NPR interviewed BACtrack President and Founder, Keith Nothacker for the article. "'Previously there was a stigma with alcohol testing, and we've been fighting that stigma,' says Nothacker, who started the company in 2001 as a college senior, and is now based in San Francisco. 'We want people to talk about their BAC and not be embarrassed.'"
To prove the efficacy of using a keychain breathalyzer like the Vio, NPR also spoke with a public health researcher familiar with the breathalyzer technology. "'The keychain breathalyzer allows people to find out how much they've had to drink objectively. And they can get a pretty good sense of whether it's a good idea to drive,' Michael McDonell, an associate professor in the department of psychiatry and behavioral sciences at the University of Washington, tells The Salt. 'In study after study, we see that just objectively tracking your use of [a substance] will reduce your use.'"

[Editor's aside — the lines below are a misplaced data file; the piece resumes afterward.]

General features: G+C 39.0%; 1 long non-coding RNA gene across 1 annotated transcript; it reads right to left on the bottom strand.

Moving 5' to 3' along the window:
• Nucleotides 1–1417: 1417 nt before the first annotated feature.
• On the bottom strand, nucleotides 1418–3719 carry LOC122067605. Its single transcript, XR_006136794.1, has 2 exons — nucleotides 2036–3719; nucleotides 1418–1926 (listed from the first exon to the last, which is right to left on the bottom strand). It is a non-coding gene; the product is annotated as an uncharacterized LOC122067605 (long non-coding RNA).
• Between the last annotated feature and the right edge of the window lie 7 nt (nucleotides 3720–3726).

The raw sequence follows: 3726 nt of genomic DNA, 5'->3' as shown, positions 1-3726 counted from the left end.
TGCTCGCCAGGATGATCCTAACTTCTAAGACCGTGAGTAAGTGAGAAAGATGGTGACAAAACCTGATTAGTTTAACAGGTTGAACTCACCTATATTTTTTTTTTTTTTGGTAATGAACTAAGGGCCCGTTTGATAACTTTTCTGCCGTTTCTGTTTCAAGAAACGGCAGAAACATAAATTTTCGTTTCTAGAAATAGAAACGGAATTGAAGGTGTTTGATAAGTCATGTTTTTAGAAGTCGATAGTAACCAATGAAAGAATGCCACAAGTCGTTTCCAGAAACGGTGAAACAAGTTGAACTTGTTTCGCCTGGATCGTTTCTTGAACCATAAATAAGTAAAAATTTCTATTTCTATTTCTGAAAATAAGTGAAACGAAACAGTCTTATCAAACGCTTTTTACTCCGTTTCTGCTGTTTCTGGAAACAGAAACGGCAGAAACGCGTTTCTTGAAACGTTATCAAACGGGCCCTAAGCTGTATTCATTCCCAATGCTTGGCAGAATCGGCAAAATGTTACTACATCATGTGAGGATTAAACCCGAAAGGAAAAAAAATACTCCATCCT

NPR also commented on the new Guess Your BAC feature in the BACtrack app. After using the app for a time, the reporters found they "were able to more accurately guess our BAC, which the Vio asks you to do before every measurement."
In the end, they gave the Vio high marks.
"All in all, though, a key chain blood-alcohol reader is a handy tool to have around. And we can easily imagine a future where people sign their texts and emails with their BAC: 'This email was composed at BAC .06.'"
Read the full article here.